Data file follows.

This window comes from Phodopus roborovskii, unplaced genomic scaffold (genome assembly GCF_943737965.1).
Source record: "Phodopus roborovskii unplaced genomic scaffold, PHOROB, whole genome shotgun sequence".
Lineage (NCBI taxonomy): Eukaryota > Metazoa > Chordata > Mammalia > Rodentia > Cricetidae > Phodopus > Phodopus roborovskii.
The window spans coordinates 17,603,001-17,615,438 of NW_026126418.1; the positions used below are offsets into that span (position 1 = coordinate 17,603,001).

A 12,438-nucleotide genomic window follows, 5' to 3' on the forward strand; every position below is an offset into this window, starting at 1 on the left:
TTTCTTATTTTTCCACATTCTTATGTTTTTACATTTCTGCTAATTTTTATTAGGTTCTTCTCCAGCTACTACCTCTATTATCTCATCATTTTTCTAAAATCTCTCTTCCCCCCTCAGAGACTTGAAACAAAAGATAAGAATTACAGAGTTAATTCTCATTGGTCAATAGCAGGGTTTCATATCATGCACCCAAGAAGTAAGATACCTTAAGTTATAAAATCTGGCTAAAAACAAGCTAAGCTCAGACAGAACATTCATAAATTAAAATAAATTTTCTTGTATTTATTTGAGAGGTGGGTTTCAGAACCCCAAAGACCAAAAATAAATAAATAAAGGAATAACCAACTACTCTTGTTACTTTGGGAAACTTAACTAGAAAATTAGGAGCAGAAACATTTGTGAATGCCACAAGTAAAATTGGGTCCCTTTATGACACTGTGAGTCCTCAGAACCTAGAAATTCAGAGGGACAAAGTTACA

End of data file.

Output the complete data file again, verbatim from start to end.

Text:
This window comes from Phodopus roborovskii, unplaced genomic scaffold (genome assembly GCF_943737965.1).
Source record: "Phodopus roborovskii unplaced genomic scaffold, PHOROB, whole genome shotgun sequence".
Lineage (NCBI taxonomy): Eukaryota > Metazoa > Chordata > Mammalia > Rodentia > Cricetidae > Phodopus > Phodopus roborovskii.
The window spans coordinates 17,603,001-17,615,438 of NW_026126418.1; the positions used below are offsets into that span (position 1 = coordinate 17,603,001).

A 12,438-nucleotide genomic window follows, 5' to 3' on the forward strand; every position below is an offset into this window, starting at 1 on the left:
TTTCTTATTTTTCCACATTCTTATGTTTTTACATTTCTGCTAATTTTTATTAGGTTCTTCTCCAGCTACTACCTCTATTATCTCATCATTTTTCTAAAATCTCTCTTCCCCCCTCAGAGACTTGAAACAAAAGATAAGAATTACAGAGTTAATTCTCATTGGTCAATAGCAGGGTTTCATATCATGCACCCAAGAAGTAAGATACCTTAAGTTATAAAATCTGGCTAAAAACAAGCTAAGCTCAGACAGAACATTCATAAATTAAAATAAATTTTCTTGTATTTATTTGAGAGGTGGGTTTCAGAACCCCAAAGACCAAAAATAAATAAATAAAGGAATAACCAACTACTCTTGTTACTTTGGGAAACTTAACTAGAAAATTAGGAGCAGAAACATTTGTGAATGCCACAAGTAAAATTGGGTCCCTTTATGACACTGTGAGTCCTCAGAACCTAGAAATTCAGAGGGACAAAGTTACA